Bobby Talalay appeared in the Court of Appeal in a case concerning Part 36 and the principles of res judicata

2 March 2023

Bobby Talalay was instructed by the Respondent Chief Constable in Warburton v Chief Constable of Avon and Somerset Constabulary [2023] EWCA Civ 209, an appeal concerning the ambit of res judicata and specifically of the principle Henderson v Henderson (1843) 3 Hare 100. The judgment can be found here.

The case concerned the scenario where (a) there were prospective amendments being discussed prior to a claim being settled, (b) it was settled by way of Part 36 before the amendments were granted permission, and (c) a fresh claim was brought covering the same ground as those amendments. Mr Warburton sued the Chief Constable in defamation in respect of disclosures made to the vetting department of another force in 2017. Those proceedings were eventually compromised by the parties in 2019 by way of Part 36 for £20,000. In the background at the time of settlement were draft amended particulars of claim containing claims under the Data Protection Act 1998 (DPA) covering the same disclosures, but the claim was settled before the claim was formally amended. The Circuit Judge later found as a matter of fact that parties settled on the common basis that the damages covered primarily breaches of the DPA. Just over a year later, Mr Warburton brought a fresh claim that, among other things, sought £20,000 for breaches of the DPA in respect of the exact same disclosures.

The Chief Constable applied to strike out this fresh claim as being res judicata and/or an abuse of process. After initially failing at first instance, the claim was struck out by HHJ Bloom. Mr Warburton appealed to the Court of Appeal.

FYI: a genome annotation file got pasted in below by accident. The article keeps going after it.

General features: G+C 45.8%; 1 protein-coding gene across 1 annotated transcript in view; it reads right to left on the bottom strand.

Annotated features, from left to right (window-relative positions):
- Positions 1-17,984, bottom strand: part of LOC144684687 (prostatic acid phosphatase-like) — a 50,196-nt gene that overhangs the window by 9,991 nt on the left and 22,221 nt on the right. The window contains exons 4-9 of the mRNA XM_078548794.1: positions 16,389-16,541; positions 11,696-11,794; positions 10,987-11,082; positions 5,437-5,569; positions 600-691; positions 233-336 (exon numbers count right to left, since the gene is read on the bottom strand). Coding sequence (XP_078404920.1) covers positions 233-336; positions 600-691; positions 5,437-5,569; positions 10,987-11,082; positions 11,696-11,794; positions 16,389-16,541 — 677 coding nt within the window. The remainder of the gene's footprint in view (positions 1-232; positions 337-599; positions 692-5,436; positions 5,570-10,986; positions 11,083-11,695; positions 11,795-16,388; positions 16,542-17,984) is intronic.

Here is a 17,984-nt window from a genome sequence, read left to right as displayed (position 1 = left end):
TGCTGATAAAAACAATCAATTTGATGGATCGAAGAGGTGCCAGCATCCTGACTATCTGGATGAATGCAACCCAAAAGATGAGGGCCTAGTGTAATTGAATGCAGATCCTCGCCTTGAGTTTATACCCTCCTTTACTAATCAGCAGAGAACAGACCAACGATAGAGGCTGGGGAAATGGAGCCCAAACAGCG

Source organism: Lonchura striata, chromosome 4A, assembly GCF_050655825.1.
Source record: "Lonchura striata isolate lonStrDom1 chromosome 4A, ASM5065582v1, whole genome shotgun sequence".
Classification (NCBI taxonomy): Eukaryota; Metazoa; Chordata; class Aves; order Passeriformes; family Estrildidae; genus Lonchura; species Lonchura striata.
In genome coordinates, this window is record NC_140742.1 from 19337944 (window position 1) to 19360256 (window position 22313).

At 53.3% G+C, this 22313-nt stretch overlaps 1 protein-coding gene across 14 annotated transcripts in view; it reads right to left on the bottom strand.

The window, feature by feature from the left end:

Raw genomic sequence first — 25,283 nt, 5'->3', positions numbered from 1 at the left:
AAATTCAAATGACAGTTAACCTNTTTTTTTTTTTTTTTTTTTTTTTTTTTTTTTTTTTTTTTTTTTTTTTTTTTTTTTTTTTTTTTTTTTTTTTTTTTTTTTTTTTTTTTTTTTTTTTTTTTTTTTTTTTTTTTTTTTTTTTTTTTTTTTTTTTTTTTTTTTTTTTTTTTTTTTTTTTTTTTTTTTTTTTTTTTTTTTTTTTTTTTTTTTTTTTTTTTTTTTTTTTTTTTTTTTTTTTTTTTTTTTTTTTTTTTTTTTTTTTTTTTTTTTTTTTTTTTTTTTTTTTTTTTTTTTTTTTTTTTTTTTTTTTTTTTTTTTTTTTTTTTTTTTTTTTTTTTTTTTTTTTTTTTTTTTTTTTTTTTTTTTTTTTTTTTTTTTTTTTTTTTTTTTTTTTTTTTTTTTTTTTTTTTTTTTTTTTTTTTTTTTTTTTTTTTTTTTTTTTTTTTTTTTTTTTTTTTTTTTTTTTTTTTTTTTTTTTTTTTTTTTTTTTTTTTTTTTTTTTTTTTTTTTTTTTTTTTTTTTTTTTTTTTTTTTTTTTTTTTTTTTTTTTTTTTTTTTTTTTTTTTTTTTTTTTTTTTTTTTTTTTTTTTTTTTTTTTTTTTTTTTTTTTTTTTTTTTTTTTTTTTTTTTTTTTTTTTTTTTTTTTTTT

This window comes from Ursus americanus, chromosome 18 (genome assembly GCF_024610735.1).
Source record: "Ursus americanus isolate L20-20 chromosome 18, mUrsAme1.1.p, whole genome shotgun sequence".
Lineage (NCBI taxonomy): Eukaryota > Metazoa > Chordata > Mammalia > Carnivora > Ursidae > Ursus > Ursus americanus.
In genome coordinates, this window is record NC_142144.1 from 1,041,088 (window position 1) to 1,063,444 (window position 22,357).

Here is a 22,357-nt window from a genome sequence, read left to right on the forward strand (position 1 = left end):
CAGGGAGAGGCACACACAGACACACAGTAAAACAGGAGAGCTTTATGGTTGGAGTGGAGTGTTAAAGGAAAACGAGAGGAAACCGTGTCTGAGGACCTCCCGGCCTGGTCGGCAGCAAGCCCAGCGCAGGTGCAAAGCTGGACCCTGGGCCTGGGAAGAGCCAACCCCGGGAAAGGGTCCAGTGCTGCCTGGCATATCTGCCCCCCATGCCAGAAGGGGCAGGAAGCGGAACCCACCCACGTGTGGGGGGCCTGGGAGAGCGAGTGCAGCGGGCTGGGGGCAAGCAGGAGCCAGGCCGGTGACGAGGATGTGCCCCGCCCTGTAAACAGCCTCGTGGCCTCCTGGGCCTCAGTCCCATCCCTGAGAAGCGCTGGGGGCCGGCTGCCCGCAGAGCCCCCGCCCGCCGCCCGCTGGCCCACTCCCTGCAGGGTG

The first argument advanced by Mr Warburton on appeal was that a claim that had been ‘raised but not brought’ (i.e. that had been brought to the other side’s attention but not formally pleaded) fell between the principles of estoppel and Henderson and was thus not an abuse. The Court rejected that submission as sophistry, found that the principles of res judicata provided overlapping protection against abusive claims, and strongly discouraged this kind of legal analysis.

The second argument was that where a claim was settled by way of Part 36 the Court should not look at the pre-settlement correspondence to determine the intention of the parties. The Court again rejected that as contrary to authority and principle and upheld the reasoning of HHJ Bloom.

Bobby has extensive experience of acting on behalf of police forces and other organisations in complex civil data protection and privacy litigation, as well as other areas such as claims for false imprisonment, assault, stress at work, malicious prosecution, human rights, and other civil actions.


Authors

Robert Talalay

Call 2010

Related areas

Data Protection
Police Law

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